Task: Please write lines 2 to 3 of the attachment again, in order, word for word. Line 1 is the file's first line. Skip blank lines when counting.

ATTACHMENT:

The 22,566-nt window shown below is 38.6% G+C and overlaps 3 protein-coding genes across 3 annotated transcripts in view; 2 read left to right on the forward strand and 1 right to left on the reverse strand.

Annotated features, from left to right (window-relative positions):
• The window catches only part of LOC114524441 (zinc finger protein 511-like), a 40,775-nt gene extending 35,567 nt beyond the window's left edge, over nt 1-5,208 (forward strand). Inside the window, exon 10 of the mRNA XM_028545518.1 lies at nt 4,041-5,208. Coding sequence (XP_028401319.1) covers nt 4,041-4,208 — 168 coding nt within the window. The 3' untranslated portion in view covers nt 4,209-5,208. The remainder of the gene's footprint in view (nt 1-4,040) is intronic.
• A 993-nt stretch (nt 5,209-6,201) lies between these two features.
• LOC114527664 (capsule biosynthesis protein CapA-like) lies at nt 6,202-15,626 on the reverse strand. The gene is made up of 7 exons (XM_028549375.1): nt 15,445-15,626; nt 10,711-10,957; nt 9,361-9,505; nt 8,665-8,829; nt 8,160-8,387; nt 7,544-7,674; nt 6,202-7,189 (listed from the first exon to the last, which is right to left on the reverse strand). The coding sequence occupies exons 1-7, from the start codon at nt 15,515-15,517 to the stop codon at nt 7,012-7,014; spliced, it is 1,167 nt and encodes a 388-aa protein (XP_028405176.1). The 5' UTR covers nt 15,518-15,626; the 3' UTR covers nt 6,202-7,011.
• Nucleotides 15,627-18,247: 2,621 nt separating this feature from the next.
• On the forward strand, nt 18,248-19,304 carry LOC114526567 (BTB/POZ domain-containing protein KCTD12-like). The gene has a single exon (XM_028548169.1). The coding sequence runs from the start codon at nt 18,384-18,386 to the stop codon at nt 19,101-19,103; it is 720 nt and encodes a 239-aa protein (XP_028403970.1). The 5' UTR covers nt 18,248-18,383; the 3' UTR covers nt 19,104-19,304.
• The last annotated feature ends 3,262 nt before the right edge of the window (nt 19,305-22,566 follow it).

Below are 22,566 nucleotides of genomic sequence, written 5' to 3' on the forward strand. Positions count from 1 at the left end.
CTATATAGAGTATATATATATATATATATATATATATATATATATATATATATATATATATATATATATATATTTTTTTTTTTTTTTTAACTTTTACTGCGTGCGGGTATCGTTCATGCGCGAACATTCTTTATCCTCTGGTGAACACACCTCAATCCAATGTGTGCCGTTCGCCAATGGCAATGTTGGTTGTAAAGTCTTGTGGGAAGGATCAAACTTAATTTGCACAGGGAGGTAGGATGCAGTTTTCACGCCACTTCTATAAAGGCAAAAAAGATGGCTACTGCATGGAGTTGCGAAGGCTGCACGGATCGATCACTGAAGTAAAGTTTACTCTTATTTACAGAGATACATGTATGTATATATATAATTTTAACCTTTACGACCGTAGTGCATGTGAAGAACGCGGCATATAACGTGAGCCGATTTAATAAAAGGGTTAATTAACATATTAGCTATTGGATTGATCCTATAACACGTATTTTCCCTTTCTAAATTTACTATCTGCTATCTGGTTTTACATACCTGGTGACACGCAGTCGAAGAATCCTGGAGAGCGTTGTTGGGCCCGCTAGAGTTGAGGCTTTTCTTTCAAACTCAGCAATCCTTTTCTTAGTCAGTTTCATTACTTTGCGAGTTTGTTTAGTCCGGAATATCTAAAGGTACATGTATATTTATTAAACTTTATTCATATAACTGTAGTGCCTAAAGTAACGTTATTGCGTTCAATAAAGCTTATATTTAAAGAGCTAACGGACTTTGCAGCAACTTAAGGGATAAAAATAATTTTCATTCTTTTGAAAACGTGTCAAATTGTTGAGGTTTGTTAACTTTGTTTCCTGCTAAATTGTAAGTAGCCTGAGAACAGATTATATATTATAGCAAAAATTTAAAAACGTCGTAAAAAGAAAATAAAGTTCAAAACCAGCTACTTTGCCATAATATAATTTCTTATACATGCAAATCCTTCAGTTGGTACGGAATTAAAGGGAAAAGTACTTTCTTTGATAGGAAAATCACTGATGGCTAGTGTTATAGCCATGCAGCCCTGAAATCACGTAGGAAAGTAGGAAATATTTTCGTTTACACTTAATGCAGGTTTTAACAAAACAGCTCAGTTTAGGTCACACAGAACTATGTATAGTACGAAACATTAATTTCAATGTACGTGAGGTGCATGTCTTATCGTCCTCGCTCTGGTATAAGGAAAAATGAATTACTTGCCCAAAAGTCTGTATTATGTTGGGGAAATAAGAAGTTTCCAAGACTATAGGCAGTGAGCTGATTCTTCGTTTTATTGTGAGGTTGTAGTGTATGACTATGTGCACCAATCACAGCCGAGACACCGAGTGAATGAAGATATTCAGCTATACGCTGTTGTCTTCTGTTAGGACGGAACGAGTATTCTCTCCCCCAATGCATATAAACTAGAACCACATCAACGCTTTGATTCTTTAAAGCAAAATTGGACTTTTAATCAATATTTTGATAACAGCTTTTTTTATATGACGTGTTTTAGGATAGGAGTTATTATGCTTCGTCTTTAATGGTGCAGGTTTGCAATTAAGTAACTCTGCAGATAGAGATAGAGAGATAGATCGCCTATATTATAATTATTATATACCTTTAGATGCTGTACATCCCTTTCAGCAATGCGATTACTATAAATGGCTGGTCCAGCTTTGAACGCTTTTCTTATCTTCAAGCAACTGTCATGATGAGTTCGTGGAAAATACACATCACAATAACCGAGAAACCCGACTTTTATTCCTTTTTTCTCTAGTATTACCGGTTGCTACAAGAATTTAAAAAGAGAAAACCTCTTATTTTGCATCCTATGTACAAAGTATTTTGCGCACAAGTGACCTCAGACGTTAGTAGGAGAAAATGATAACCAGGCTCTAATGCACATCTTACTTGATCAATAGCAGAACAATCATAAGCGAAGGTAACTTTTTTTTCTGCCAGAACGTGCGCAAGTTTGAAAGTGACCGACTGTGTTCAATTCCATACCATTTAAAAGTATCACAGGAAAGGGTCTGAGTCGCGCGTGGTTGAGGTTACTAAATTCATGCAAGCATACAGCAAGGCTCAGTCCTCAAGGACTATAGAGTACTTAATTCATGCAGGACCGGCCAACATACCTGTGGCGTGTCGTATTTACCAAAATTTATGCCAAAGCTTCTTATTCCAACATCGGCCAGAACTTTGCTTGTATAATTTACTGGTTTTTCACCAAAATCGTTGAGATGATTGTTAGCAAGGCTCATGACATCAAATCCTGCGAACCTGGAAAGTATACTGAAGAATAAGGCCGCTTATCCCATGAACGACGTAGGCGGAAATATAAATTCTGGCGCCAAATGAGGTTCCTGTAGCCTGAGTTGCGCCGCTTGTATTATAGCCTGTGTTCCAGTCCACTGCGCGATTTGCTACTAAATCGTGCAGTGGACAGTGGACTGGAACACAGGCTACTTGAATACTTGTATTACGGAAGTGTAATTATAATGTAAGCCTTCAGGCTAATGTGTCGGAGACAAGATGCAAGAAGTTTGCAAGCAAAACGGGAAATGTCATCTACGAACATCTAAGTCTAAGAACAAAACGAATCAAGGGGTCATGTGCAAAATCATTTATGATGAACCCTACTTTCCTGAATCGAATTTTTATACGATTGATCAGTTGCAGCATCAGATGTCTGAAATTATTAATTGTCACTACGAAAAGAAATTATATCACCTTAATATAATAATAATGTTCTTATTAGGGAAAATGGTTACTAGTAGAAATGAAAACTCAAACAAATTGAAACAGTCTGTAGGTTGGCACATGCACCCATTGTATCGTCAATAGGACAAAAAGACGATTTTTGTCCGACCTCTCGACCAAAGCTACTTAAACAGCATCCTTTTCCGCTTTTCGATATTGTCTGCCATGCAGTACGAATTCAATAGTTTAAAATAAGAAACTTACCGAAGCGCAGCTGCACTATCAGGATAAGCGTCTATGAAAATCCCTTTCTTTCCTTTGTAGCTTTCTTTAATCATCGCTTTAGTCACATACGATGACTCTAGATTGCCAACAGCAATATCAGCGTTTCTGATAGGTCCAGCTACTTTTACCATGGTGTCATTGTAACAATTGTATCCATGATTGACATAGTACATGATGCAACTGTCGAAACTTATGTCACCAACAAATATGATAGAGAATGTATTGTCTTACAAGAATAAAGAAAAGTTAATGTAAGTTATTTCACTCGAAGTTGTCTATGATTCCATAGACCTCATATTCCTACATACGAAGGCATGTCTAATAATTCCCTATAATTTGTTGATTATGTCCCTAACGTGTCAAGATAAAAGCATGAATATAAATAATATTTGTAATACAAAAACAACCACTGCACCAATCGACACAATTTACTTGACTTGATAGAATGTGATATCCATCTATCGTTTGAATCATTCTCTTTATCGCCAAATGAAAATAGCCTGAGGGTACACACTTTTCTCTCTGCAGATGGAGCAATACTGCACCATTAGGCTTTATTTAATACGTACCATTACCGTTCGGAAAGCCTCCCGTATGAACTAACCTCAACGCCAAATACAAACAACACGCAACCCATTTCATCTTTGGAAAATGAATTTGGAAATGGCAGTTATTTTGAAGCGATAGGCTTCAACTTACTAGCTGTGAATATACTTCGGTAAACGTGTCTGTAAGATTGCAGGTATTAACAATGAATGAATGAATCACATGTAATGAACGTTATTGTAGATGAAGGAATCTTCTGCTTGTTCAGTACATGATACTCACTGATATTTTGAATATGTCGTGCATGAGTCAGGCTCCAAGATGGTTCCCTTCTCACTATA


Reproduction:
Annotated features, from left to right (window-relative positions):
• The window catches only part of LOC114524441 (zinc finger protein 511-like), a 40,775-nt gene extending 35,567 nt beyond the window's left edge, over nt 1-5,208 (forward strand). Inside the window, exon 10 of the mRNA XM_028545518.1 lies at nt 4,041-5,208. Coding sequence (XP_028401319.1) covers nt 4,041-4,208 — 168 coding nt within the window. The 3' untranslated portion in view covers nt 4,209-5,208. The remainder of the gene's footprint in view (nt 1-4,040) is intronic.